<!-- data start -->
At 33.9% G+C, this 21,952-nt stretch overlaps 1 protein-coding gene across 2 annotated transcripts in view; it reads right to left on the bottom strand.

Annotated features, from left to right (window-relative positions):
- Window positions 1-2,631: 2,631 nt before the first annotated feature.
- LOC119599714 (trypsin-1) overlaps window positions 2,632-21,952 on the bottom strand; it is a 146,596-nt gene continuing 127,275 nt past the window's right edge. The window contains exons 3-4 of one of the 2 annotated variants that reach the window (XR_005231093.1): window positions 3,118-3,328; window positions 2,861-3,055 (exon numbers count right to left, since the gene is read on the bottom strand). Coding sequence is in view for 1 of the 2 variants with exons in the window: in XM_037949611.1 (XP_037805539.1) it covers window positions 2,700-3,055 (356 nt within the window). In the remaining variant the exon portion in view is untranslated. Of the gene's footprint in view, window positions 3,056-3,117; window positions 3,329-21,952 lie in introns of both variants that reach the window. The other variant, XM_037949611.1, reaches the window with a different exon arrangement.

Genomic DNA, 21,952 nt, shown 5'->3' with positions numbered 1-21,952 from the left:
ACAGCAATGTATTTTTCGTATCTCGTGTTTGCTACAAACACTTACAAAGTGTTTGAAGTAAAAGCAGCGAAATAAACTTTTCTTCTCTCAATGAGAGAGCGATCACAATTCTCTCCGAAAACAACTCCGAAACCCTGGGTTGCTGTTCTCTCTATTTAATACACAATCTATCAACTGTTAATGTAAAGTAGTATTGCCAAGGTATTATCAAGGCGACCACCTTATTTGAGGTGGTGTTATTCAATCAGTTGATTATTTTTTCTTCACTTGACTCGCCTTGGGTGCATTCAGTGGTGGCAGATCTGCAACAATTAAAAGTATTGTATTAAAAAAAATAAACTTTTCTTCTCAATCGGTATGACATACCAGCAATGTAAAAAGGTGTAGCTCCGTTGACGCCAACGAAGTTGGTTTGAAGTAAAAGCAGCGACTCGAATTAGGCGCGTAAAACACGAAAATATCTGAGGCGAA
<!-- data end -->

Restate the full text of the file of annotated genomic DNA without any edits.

At 33.9% G+C, this 21,952-nt stretch overlaps 1 protein-coding gene across 2 annotated transcripts in view; it reads right to left on the bottom strand.

Annotated features, from left to right (window-relative positions):
- Window positions 1-2,631: 2,631 nt before the first annotated feature.
- LOC119599714 (trypsin-1) overlaps window positions 2,632-21,952 on the bottom strand; it is a 146,596-nt gene continuing 127,275 nt past the window's right edge. The window contains exons 3-4 of one of the 2 annotated variants that reach the window (XR_005231093.1): window positions 3,118-3,328; window positions 2,861-3,055 (exon numbers count right to left, since the gene is read on the bottom strand). Coding sequence is in view for 1 of the 2 variants with exons in the window: in XM_037949611.1 (XP_037805539.1) it covers window positions 2,700-3,055 (356 nt within the window). In the remaining variant the exon portion in view is untranslated. Of the gene's footprint in view, window positions 3,056-3,117; window positions 3,329-21,952 lie in introns of both variants that reach the window. The other variant, XM_037949611.1, reaches the window with a different exon arrangement.

Genomic DNA, 21,952 nt, shown 5'->3' with positions numbered 1-21,952 from the left:
ACAGCAATGTATTTTTCGTATCTCGTGTTTGCTACAAACACTTACAAAGTGTTTGAAGTAAAAGCAGCGAAATAAACTTTTCTTCTCTCAATGAGAGAGCGATCACAATTCTCTCCGAAAACAACTCCGAAACCCTGGGTTGCTGTTCTCTCTATTTAATACACAATCTATCAACTGTTAATGTAAAGTAGTATTGCCAAGGTATTATCAAGGCGACCACCTTATTTGAGGTGGTGTTATTCAATCAGTTGATTATTTTTTCTTCACTTGACTCGCCTTGGGTGCATTCAGTGGTGGCAGATCTGCAACAATTAAAAGTATTGTATTAAAAAAAATAAACTTTTCTTCTCAATCGGTATGACATACCAGCAATGTAAAAAGGTGTAGCTCCGTTGACGCCAACGAAGTTGGTTTGAAGTAAAAGCAGCGACTCGAATTAGGCGCGTAAAACACGAAAATATCTGAGGCGAA